The thing about mineral discoveries, as we say in the industry, is that it’s generally more a matter of luck rather than scientific prediction. The modern individual explorer has a lot of techniques available to them. While many may not be new, computers have allowed us to improve precision, and provide us with the ability to overlay large and different datasets in order to look deeper for the ever-elusive hidden ore. You could say that discovery is a result of diligent application of every tool available to us, but especially datasets.
It is known that tech giants like Google, Facebook and Amazon reap the fruits of using big data to learn about users’ behavioral patterns. Experts in our field have started experimenting with big data in order to push the boundaries and discover new and profitable areas of mineral deposits. In an effort to learn more about this field, these experts have started applying advanced data science techniques to mineralogy. The Deep Carbon Observatory published a paper in 2017 that discusses how ‘network theory’, usually used to analyse things like a spreading disease, or terrorist networks, can actually be used to identify mineral diversity and distribution across the globe.
What is big data?
Let’s break this down: big data is something that large organisations like Netflix and Amazon use to do a market analysis. The idea behind it is to be able to predict consumer habits; and now mining companies are jumping onboard to do the same. It’s basically taking a mathematical theory that was previously used to identify spending habits of customers, to look for mineral deposits, and even the formation and existence of minerals that science may not have even discovered yet.
Dr. Shaunna Morrison, from the Carnegie Institute of Science, addresses that this practise of using big data is now spreading across the mining industry: “[they] are being implemented across the board by all these huge companies. They’re very powerful statistics.” And, she says, just like the spending habits of consumers re-occur across websites like Amazon, so does the formation of mineral across the Earth, so it makes perfect sense to characterise them similarly.
Data = Power
The way these companies have been using this big data is pretty interesting. Firstly, they’ve formed databases where they’ve put in all the relevant information about evolution data, geographical characteristics, how often mineral re-occurrences have been found in specific areas and their trends, age of the minerals, and lots of other information. From there, a group of experts can then analyse the data to look at similar locations that will have the highest probability of containing a large mineral deposit. This technique also lets the scientists in the industry visualise new and unique patterns of distribution and occurrence of minerals. It’s basically allowing them to form a ‘checklist’, that will help predict where minerals are, where they aren’t, and where to go next.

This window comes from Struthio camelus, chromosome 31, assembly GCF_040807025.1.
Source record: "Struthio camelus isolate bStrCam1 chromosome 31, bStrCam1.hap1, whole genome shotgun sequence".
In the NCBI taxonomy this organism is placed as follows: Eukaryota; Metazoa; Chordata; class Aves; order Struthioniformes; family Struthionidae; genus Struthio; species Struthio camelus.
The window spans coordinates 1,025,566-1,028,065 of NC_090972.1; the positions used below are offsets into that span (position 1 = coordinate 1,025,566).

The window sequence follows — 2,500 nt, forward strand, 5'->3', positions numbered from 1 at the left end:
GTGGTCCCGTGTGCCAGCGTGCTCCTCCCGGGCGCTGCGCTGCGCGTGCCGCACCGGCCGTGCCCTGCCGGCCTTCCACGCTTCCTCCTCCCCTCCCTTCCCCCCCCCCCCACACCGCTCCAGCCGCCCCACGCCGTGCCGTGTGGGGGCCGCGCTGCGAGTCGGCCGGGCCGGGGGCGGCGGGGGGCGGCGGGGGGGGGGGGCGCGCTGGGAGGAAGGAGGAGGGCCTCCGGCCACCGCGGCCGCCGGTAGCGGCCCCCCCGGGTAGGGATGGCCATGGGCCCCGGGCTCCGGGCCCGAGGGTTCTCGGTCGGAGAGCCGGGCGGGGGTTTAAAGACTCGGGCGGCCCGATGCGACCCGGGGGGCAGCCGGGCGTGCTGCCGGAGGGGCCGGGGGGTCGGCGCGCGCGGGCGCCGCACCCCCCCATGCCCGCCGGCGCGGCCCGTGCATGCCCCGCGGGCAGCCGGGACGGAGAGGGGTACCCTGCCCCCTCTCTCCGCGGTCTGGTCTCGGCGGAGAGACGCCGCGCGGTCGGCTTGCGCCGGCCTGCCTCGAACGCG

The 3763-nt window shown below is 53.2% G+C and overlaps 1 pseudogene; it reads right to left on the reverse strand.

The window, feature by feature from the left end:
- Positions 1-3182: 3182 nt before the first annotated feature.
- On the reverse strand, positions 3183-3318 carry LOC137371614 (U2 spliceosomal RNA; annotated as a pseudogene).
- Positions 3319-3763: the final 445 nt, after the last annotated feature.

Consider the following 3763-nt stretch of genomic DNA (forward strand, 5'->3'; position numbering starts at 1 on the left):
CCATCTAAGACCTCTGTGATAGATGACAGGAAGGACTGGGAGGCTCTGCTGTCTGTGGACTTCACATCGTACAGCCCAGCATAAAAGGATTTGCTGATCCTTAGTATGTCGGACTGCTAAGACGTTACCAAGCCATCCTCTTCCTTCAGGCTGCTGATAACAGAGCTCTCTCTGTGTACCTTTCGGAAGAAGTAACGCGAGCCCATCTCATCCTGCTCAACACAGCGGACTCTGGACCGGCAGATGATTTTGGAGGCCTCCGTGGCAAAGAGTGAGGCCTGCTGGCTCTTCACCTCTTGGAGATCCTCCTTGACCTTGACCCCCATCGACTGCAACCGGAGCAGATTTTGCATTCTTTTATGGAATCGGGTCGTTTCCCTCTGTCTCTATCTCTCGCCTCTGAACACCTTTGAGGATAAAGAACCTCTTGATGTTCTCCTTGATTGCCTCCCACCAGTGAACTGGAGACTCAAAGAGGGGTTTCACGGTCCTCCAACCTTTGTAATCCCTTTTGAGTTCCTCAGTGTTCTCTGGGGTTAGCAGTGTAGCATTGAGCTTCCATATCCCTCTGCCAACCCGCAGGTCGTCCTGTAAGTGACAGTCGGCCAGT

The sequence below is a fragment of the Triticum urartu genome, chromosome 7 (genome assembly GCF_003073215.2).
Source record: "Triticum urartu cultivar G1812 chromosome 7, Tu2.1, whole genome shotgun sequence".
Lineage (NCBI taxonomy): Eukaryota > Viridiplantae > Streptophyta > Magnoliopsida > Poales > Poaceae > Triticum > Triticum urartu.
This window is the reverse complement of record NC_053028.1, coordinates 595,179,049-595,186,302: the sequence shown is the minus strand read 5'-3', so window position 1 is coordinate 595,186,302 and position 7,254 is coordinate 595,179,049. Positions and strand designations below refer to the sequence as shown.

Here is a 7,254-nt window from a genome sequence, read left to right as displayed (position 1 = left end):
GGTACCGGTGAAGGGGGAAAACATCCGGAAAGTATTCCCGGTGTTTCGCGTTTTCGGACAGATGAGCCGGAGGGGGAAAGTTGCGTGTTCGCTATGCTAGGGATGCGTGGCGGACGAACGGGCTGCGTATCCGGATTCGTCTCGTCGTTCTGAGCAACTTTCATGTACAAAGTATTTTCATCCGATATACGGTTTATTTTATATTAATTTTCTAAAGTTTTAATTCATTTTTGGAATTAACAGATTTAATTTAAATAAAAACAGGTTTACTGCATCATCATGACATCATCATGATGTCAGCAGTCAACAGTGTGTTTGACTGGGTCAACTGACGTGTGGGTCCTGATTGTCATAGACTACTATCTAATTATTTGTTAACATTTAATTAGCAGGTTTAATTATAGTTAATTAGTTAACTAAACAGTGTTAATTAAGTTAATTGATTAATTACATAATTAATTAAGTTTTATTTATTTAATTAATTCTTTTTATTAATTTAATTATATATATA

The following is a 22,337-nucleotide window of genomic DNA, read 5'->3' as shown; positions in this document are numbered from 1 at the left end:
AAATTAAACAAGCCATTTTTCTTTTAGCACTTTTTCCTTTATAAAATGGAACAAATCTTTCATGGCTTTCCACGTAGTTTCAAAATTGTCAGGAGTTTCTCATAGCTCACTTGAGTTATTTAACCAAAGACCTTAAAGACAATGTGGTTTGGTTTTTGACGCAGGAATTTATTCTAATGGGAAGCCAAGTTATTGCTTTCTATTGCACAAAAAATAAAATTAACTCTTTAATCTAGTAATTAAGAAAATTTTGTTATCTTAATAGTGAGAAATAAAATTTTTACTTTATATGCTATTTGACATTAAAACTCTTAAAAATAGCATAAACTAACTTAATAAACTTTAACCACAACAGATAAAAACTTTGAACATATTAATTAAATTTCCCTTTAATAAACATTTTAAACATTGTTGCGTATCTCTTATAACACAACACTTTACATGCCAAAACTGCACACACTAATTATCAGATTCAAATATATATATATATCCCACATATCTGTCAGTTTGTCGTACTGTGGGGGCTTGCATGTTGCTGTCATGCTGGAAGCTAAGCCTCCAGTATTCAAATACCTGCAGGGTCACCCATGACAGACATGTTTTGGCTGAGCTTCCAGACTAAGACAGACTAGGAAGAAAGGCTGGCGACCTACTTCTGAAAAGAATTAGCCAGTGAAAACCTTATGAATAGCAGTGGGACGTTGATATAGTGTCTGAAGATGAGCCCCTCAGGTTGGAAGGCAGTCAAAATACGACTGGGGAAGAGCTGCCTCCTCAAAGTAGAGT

It’s important to pop this information into a database, because we’re not just dealing with the characteristics of one or two geospatial locations. We could be looking at well over a thousand, which is overwhelming for a human brain to handle and analyse by looking at a spreadsheet. In fact, even the algorithms that are being used can gauge where these deposits might be, but they can’t predict anything about size or quantity. The answer to this problem? Obtaining more data.
Dr. Morrison states that the issue is currently the lack of data available on “the amount of materials on Earth’s surface right now”. An issue leading to that is that the mining industry has a lot of information regarding this, but they’re not willing to part with the knowledge. Dr. Morrison believes that a part of this is the limited understanding that mining companies have of the data they hold. Mining companies dedicate one percent of their IT to big data, compared to five to seven percent for most industries.
Is data more important than people?
All this data doesn’t have much use without the people behind it creatively interpreting and testing it. Case in point; the Goldcorp Challenge in the year 2000. For a total prize money of CAD$105,000, anyone worldwide could form teams to help Goldcorp find more gold at their Red Lake mine. They based this information off of a wealth of proprietary data that Goldcorp was publishing on public domain for free for the sake of the competition. If nothing came out of it, Goldcorp had just released a veritable treasure trove of data, in the hopes of finding something against the odds. But luckily, that wasn’t the case.
There was a winning formula in the challenge – the fact that the competition was open to anyone, meant that the people who applied were incredibly diverse in their education, work and cultural backgrounds. While there were geologists scattered throughout the competition, it was a blend of people that allowed creativity in interpreting the data provided. Of the top five entries, four were drilled. All four struck gold. And that’s not all – of the 110 sites that were identified in the course of the competition, 50 per cent of them were unknown to the company, and 80 per cent yielded significant gold reserves, exceeding $6 billion in value. Rob McEwen, Founder and former Chairman and CEO of Goldcorp at the time, estimated that just by holding the competition, they’d managed to shave of up to three years of the company’s exploration time.